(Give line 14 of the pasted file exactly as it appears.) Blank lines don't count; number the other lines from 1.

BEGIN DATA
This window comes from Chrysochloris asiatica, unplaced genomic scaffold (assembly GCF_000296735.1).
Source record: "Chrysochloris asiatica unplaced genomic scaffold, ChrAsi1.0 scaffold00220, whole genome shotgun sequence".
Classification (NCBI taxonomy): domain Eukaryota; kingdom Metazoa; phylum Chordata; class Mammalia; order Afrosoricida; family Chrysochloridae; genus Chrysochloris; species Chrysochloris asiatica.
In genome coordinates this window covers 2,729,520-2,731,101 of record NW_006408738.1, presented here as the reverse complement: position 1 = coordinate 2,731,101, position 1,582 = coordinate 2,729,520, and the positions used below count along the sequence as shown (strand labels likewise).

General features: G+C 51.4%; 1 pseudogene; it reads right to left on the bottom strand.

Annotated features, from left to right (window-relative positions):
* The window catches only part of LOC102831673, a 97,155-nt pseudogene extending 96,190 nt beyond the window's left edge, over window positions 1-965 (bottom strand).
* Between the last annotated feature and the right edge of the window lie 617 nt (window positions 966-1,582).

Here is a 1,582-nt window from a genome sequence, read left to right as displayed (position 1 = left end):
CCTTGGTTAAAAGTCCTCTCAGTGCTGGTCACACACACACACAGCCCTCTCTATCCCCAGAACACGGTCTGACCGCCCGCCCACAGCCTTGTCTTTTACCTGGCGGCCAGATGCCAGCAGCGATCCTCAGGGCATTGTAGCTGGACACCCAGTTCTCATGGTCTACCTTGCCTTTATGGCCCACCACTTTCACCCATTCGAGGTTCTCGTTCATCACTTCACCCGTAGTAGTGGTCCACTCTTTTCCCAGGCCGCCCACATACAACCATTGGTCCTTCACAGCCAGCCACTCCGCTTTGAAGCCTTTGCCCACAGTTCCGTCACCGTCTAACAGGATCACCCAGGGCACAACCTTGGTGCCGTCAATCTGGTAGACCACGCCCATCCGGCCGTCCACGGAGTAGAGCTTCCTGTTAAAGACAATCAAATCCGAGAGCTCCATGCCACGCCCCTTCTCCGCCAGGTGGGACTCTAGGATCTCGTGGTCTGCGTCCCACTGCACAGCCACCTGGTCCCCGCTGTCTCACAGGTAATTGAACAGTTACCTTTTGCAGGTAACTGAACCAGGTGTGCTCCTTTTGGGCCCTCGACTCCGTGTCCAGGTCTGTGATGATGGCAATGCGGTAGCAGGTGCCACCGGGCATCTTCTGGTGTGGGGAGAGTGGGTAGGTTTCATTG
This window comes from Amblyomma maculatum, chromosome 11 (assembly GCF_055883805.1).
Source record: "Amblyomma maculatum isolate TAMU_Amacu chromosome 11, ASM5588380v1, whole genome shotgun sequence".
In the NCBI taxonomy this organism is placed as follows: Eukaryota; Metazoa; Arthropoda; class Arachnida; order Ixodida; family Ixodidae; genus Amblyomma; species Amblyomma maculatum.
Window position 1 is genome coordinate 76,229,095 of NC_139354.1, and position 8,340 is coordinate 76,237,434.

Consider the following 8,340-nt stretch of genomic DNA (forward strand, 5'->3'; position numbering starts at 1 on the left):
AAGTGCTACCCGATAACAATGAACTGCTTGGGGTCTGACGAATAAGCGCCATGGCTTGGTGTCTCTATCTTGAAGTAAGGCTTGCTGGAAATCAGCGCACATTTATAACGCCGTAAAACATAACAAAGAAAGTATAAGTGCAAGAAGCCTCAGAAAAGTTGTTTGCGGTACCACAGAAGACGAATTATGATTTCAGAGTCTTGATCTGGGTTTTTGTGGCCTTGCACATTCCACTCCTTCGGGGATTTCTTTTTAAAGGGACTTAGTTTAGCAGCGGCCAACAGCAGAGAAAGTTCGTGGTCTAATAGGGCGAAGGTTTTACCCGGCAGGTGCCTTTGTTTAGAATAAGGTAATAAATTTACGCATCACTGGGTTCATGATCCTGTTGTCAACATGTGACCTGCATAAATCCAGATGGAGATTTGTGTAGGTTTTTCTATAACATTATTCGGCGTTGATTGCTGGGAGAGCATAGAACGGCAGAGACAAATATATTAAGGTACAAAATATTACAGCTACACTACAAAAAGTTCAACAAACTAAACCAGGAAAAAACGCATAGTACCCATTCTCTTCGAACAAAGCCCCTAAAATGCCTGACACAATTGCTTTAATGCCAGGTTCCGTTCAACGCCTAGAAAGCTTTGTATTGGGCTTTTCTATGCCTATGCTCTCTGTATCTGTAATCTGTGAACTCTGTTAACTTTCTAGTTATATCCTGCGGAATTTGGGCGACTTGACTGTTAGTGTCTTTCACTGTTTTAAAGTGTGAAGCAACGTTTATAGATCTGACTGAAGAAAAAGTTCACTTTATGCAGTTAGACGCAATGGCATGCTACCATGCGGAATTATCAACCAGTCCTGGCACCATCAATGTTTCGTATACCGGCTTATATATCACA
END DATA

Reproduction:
Window position 1 is genome coordinate 76,229,095 of NC_139354.1, and position 8,340 is coordinate 76,237,434.